A new Hong Kong gallery is a space for ‘conversation and new perspectives’
Former French prime minister Dominique de Villepin and his son inaugurate their new gallery with work by late Chinese-French artist Zao Wou-Ki
A new gallery in Hong Kong marks a welcome shift in the contemporary display aesthetic and style from the usual minimalist white box and austere industrial loft to an elegant, intimate, French maison with dark timber floors, classic moulded wall panels and a sleek central staircase linking 2,000 sq ft over three floors.
The founders, Dominique de Villepin – the art collector, writer and diplomat who served as French Prime Minister from 2005 to 2007 – and his son Arthur, who has lived in Hong Kong for over a decade, collaborated with local interior designer Louis Chon to create a bright, clean, and modern yet unpretentious space, intended to provide a personal experience for fellow collectors. ‘It was important to us that we did something that feels true and authentic to our family,’ says Arthur.
The inaugural exhibition is equally personal, presenting a collection by the late Chinese-French artist Zao Wou-Ki’s of paintings, Chinese inks, lithographs and dramatic, colourful watercolours. The painter, who was born in Beijing, moved to Paris in 1965 and the exhibition shows works produced from the late 1940s to the early 2000s arranged to highlight his wide range of influences from early figurative works to later abstract pieces. There are several rare paintings and drawings, among them Zao Wou-Ki’s only self-portrait that Dominique serendipitously discovered on the back of another work while reframing it.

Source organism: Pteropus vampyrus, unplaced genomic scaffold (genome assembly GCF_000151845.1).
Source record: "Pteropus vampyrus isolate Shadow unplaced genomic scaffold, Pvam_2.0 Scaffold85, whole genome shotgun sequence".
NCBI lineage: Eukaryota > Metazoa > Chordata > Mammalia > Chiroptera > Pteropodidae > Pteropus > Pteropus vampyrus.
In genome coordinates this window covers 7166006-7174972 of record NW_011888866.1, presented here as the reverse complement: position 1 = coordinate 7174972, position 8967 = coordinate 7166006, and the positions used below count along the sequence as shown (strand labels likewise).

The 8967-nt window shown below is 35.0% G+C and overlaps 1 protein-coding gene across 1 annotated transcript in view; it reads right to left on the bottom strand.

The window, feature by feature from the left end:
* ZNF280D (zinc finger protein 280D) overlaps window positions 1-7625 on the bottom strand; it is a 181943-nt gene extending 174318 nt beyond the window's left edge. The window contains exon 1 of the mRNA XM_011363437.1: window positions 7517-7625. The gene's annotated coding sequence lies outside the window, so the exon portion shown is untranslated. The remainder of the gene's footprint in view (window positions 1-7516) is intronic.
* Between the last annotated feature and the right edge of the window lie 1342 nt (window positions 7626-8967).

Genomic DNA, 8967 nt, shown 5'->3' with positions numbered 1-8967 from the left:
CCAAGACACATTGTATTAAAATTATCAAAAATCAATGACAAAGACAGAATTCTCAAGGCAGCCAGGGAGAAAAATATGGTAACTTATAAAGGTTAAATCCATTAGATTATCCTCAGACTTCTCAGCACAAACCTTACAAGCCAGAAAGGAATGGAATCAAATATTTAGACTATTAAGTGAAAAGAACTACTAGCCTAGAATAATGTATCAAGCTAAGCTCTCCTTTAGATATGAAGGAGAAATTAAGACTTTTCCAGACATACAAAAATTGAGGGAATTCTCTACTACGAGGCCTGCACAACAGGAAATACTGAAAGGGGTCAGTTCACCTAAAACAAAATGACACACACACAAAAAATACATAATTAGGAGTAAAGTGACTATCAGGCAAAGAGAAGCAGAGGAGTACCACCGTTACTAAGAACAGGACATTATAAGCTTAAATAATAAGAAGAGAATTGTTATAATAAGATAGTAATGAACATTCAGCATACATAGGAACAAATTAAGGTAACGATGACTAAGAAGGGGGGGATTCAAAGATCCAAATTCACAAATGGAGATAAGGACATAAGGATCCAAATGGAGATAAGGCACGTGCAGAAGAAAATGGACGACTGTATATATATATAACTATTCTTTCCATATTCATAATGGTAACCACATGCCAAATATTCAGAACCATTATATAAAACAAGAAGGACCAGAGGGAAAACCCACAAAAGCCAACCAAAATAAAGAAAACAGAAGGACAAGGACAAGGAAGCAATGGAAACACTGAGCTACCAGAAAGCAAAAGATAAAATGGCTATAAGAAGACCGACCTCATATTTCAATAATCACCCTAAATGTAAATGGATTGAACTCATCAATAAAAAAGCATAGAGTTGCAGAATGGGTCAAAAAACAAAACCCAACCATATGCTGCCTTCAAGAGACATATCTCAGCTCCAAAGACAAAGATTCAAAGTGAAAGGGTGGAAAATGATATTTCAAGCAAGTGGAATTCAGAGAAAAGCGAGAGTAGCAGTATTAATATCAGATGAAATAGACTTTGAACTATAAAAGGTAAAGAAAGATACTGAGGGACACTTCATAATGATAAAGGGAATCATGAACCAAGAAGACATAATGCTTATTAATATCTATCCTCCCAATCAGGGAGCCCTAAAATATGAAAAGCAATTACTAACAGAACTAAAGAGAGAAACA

There is also a collection of personal photographs of the de Villepin family with Zao Wou-Ki, who was a close family friend, some intriguing African masks bought by Dominique, and vintage furnishings, including a striking sideboard cabinet by Charlotte Perriand and a sinuous 1950’s Italian sofa.
The title of the exhibition – ‘Friendship & Reconciliation’ – reflects the artist’s two lives and cultures as well as his signature blend of Western and Eastern techniques. Now is undoubtedly a challenging time to be opening a gallery, but both father and son agree that the message of friendship and reconciliation has never been more relevant. ‘We want the gallery to be a place for conversation and new perspectives.’ §